Why Dominic Cummings will be pleased with newspaper coverage of the Russia report
- Credit: PA
Prince George provided a welcome distraction from the findings of the Russia report for many newspapers, while the red-tops relegated the findings towards the back of their publications.
And so, the Russia report has finally been published. It didn't say the Russians had interfered with the Brexit referendum. It came up with a far more worrying conclusion: that we don't know if it interfered, because nobody looked.
As ever, with such reports, every side and every newspaper or broadcaster seizes on the line that best suits it. Farage jumped on 'no evidence of interference' as though 'no evidence' meant 'proof it didn't happen' and demanded Remainers apologise.
You may also want to watch:
He also took the non-criticism of his funder Arron Banks (dealt with in a redacted section) as vindication of his behaviour.
- 1 The Remainers' case for keeping the United Kingdom together
- 2 The deep roots of Labour's red wall decline
- 3 What's next for Laurence Fox after London mayor fiasco?
- 4 How Brexit has turned sour for the dairy industry
- 5 The slow death of Channel Islands Norman
- 6 Labour needs more positivity, more patriotism, more policy... and less wokery
- 7 Dominic Cummings warns Boris Johnson against next stage of unlocking
- 8 Former Tory speaker admits voting Labour after labeling Boris Johnson a 'liar'
- 9 Why the English could understand the Vikings
- 10 Lawyers expose 'false claims' made by ministers over visa-free music tours of EU after Brexit
Most Remainers have actually moved on from expecting the report to cast doubt on the validity of the referendum. We still think Leave cheated one way or another, but we're out of the EU. Fair or not, the referendum ship has sailed.
But Russia is still influencing politicians, lawyers, financiers through its oligarch funding. All of that was laid bare in the report. The negligence and absence of vigilance of successive governments and their security services were the key elements - and all the more sharply focused since we suspect Russia of spying on our research labs to get hold of a covid vaccine.
The report paints a scary picture in already scary times – we've divorced the EU and turned our backs on its institutions, we're struggling with covid; we're at odds with China; we're preparing to lower standards in all directions to strike some sort of deal – any deal – with the US. So it's instructive what did our newspapers made of the Russia Report this morning.
The Guardian, most vociferous in calls for its publication, naturally makes the most of it.
The FT also focuses on the failure – whether through neglect or to suit a political agenda – to look into Russian activity related to the referendum.
The Metro is the only paper to describe the 'taking the eye off the ball' attitude as a scandal. It is probably the hardest hitting front page of the day.
While the i takes a broader approach on the general level of Russian influence in our politics and a series of bullet-point subheadlines.
The Daily Mail agrees with the Guardian that the report is 'damning', but it seems to place to the blame on security services rather than the governments that are supposed to control them. And anyway, it's Prince George's birthday, so the story merits only the bottom half of the page.
The Times goes with what looks like an exclusive on beefing up MI5's powers. It takes the story on nearly 24 hours after the release of the report, so there are good arguments for this splash. But it still leaves the feeling that the government is being let off the hook. And who gave them the scoop?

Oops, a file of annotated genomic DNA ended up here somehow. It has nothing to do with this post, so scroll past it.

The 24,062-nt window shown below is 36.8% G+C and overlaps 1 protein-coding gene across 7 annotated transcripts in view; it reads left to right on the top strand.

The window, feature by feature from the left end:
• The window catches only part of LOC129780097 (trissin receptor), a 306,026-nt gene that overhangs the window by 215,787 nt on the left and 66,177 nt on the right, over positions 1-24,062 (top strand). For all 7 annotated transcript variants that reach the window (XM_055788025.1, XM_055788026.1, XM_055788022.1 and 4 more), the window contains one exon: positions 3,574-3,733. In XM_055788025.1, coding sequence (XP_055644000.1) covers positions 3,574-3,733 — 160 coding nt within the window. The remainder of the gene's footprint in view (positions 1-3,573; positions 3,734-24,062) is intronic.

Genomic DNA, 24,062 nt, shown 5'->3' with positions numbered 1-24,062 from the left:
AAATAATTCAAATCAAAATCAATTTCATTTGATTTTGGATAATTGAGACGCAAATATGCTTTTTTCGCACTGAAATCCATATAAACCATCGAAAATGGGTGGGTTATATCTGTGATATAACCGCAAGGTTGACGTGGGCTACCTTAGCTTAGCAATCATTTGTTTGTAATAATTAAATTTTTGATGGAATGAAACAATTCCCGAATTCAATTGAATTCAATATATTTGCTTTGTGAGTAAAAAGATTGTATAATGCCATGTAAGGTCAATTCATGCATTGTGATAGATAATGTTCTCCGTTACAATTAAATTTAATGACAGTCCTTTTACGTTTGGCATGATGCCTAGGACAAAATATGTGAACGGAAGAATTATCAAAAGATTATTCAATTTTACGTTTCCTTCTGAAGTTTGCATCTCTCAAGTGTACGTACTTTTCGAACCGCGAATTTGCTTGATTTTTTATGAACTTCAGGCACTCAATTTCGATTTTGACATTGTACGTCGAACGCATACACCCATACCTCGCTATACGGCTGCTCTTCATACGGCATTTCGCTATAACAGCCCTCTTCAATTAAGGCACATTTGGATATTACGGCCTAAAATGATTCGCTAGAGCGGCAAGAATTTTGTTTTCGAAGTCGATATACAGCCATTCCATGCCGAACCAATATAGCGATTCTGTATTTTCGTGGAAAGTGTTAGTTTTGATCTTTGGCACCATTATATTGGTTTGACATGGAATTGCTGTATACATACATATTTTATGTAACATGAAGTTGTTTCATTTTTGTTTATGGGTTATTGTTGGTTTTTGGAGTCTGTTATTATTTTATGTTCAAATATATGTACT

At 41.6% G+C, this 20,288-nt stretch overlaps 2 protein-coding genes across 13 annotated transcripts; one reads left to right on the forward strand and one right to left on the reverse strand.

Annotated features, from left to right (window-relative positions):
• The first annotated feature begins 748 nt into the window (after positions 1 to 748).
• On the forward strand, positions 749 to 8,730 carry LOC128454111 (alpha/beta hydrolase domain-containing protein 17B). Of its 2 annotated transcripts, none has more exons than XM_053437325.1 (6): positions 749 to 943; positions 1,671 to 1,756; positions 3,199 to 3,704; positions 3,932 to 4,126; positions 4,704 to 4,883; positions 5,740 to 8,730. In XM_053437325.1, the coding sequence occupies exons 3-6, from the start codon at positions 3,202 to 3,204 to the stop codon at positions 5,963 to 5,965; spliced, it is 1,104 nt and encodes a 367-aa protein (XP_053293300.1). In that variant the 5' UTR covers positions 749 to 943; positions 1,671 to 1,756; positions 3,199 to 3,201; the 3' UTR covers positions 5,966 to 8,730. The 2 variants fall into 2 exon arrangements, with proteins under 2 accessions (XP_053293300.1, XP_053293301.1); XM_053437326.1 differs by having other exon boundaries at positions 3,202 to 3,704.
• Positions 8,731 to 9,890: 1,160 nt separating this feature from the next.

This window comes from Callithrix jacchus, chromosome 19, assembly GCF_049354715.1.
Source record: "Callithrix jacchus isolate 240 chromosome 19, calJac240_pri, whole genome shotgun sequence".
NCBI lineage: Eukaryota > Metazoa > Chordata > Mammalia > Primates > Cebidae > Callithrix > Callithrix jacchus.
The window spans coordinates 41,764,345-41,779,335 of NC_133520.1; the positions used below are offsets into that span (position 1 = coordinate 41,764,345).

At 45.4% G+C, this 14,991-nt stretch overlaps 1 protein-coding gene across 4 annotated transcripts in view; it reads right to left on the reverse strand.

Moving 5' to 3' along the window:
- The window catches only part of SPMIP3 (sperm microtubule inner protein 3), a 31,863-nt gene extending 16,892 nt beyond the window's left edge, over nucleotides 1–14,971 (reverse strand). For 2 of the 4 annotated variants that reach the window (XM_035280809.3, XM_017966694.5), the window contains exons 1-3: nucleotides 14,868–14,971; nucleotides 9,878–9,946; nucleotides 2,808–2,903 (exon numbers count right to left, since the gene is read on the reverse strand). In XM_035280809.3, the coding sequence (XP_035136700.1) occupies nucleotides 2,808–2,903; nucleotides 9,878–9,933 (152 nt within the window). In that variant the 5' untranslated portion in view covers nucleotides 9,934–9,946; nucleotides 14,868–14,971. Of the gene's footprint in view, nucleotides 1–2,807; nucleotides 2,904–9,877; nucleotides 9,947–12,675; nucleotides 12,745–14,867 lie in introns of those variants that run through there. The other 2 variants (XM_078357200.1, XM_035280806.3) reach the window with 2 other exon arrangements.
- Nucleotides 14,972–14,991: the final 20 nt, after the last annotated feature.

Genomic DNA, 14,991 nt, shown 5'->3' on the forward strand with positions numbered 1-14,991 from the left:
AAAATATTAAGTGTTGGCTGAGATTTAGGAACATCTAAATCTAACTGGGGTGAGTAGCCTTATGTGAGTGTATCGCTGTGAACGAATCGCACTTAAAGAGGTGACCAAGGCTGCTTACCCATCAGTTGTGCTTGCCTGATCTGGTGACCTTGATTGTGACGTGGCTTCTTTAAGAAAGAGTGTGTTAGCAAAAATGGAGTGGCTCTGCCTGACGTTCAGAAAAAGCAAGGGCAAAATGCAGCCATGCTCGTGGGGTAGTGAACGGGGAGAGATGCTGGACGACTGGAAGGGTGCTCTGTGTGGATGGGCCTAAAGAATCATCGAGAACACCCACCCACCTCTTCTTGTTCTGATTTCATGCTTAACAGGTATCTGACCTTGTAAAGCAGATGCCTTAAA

None of the red-tops – even the anti-government Remainer Mirror – found any space at all on their fronts for the report. The Mirror and Star were both outraged that nurses, junior doctors, hospital porters and care workers (who mostly work in the private sector, so wouldn't have qualified anyway) were excluded from the largesse of the chancellor's 'inflation-busting' pay rises for Covid heroes.
The Mirror put the report on a spread on 10-11; the Star devoted slightly less space to it than to a kitten on page 15.
The Sun led on a shoo-in Prince Andrew splash (how long had they been holding that for just such an occasion?) and put Russia way back on the 16-17 spread (of course the Jonny Depp libel trial matters more), with Putin, rather than our ineptness, the problem.
Which leaves the two most Brexity papers: the Telegraph and the Express. Both naturally had to clear a lot of space for Prince George. And, for the Telegraph, there was also Mike Pompeo, the EU trade talks, the teachers' pay rise and covid to accommodate. So the Russia report is squeezed into a filler at the foot of the page, cross referring to a single page of coverage – angled on Putin the villain – on page 4.
It might argue that it had a scoop on the report's contents yesterday (again, courtesy of whom?) And so it did. A story that covered Arron Banks, oligarchs, money laundering, interference in the Scottish referendum, but not the key finding that we took our eyes off the ball and deliberately failed to look for meddling in the Brexit vote. What's more, it's opening sentence was a complete distortion of the committee's findings.
And, finally, we have the Express. There's this important report that has taken nine months to surface. And its splash? The prime minister denying something that nobody – not even the most ardent Remainer – had ever suggested.
I think Mr Cummings will be quite pleased with today's result.
Become a Supporter
The New European is proud of its journalism and we hope you are proud of it too. We believe our voice is important - both in representing the pro-EU perspective and also to help rebalance the right wing extremes of much of the UK national press. If you value what we are doing, you can help us by making a contribution to the cost of our journalism.